Musician Lew Phillips. Ponyboy magazine.

LEW PHILLIPS
THE PREPPY VOICE

  • Musician Lew Phillips. Ponyboy magazine New York.
  • The young rockabilly musician know as Mr. Lew Phillips from Canada. Ponyboy magazine NY.
  • Canadian musician Lew Phillips. Ponyboy magazine New York.
  • A B&W portrait of rockabilly performer Lew Phillips. Ponyboy magazine NY.
  • Photos of Canadian musician Lew Phillips smoking. Ponyboy magazine NY.
  • Assorted photos of rockabilly musician Lew Phillips. Ponyboy magazine NY.
  • Canadian musician Lew Phillips wears formal attire onstage. Ponyboy magazine NY.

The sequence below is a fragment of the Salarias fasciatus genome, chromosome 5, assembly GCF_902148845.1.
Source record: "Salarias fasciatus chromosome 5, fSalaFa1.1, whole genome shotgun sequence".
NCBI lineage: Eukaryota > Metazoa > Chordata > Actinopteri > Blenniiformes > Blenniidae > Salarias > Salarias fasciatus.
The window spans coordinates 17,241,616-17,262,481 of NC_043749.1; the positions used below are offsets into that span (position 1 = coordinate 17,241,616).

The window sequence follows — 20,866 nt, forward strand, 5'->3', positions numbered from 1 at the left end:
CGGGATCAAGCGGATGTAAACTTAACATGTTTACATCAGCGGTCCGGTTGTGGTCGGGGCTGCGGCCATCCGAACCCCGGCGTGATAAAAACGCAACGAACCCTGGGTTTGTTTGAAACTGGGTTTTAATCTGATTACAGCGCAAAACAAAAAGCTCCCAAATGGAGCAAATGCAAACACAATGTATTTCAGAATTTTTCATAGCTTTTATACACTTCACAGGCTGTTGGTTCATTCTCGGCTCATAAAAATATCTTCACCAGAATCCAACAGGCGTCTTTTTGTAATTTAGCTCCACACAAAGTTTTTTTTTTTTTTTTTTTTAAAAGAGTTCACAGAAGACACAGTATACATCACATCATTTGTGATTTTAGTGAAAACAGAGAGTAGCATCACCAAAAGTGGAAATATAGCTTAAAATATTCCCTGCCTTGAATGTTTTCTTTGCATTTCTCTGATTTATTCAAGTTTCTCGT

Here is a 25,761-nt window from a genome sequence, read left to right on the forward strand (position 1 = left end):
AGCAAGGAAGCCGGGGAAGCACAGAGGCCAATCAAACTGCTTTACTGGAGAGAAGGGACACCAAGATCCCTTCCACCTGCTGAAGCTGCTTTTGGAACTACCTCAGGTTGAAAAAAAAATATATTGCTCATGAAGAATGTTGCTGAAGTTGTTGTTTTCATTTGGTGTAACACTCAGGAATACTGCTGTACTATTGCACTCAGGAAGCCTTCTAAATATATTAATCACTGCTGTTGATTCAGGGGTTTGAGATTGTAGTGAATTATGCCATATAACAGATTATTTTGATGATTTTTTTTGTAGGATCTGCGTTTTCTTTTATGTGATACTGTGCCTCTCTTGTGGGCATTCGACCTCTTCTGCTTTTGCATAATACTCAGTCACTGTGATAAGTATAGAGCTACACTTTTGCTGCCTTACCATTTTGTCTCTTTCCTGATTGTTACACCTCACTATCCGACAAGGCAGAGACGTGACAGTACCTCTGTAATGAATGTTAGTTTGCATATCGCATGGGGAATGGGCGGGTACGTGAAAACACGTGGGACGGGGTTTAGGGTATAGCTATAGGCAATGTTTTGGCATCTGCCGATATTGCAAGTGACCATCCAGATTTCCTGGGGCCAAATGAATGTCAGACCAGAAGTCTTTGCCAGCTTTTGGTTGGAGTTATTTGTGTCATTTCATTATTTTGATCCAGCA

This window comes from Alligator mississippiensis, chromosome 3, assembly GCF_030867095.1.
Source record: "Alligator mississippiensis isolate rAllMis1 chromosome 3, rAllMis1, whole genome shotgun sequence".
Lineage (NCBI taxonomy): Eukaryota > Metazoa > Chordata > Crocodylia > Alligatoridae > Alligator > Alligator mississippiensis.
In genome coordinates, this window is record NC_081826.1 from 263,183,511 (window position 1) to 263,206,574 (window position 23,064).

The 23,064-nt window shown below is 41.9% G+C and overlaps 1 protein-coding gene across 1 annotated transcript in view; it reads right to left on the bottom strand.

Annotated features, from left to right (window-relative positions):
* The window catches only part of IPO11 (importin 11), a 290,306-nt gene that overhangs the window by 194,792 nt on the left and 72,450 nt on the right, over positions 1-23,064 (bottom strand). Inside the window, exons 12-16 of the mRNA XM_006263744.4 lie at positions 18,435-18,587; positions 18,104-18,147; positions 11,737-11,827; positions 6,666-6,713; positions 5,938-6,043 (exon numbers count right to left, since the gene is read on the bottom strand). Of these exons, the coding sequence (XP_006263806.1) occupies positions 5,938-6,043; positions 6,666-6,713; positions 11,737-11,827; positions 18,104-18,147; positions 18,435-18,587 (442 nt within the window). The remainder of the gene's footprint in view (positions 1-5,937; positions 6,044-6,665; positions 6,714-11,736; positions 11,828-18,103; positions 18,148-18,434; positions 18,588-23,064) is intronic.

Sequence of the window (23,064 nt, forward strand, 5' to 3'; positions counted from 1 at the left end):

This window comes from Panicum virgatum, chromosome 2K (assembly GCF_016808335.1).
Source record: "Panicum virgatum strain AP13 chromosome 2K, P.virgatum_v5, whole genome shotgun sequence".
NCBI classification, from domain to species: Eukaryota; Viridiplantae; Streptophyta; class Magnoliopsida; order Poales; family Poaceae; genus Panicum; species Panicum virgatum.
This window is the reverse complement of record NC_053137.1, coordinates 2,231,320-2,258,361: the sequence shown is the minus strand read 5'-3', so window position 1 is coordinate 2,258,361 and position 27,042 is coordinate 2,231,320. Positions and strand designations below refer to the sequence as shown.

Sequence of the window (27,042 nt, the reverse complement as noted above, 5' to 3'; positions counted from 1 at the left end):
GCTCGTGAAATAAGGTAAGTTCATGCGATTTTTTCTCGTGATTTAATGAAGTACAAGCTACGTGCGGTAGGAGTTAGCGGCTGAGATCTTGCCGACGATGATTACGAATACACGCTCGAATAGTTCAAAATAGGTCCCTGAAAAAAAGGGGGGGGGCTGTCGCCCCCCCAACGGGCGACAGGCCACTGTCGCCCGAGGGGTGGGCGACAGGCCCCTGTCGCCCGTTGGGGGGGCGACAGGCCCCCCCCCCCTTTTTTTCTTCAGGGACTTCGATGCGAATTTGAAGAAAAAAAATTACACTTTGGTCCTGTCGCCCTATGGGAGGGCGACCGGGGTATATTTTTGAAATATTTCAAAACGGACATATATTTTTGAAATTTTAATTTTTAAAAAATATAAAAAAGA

• B&W images of Canadian musician Lew Phillips. Ponyboy magazine NY.
  • Photos of young rockabilly performer Lew Phillips. Ponyboy magazine NY.
  • Rockabilly musician Mr. Lew Phillips from Montreal Canada. Ponyboy magazine NY.
  • Tearsheets of Canadian musician Lew Phillips. Ponyboy magazine NY.
  • B&W images of Montreal musician Lew Phillips. Ponyboy magazine NY.
  • Photos of Canadian musician known as Lew Phillips. Ponyboy magazine NY.
  • 50s inspired images of musician Lew Phillips. Ponyboy magazine NY.
  • Rockabilly musician know as Mr. Lew Phillips from Montreal Canada. Ponyboy magazine NY.
  • The Preppy Voice - Canadian musician Lew Phillips. Ponyboy magazine NY.
  • Portraits of rockabilly musician Lew Phillips with guitar. Ponyboy magazine NY.
  • A turtlenecked Lew Phillips with cigarette. Ponyboy magazine NY.
  • Wild Records and Rhythm Bomb Records product for musician Lew Phillips. Ponyboy magazine NY.
  • Photos of young rockabilly Canadian musician Lew Phillips. Ponyboy magazine NY.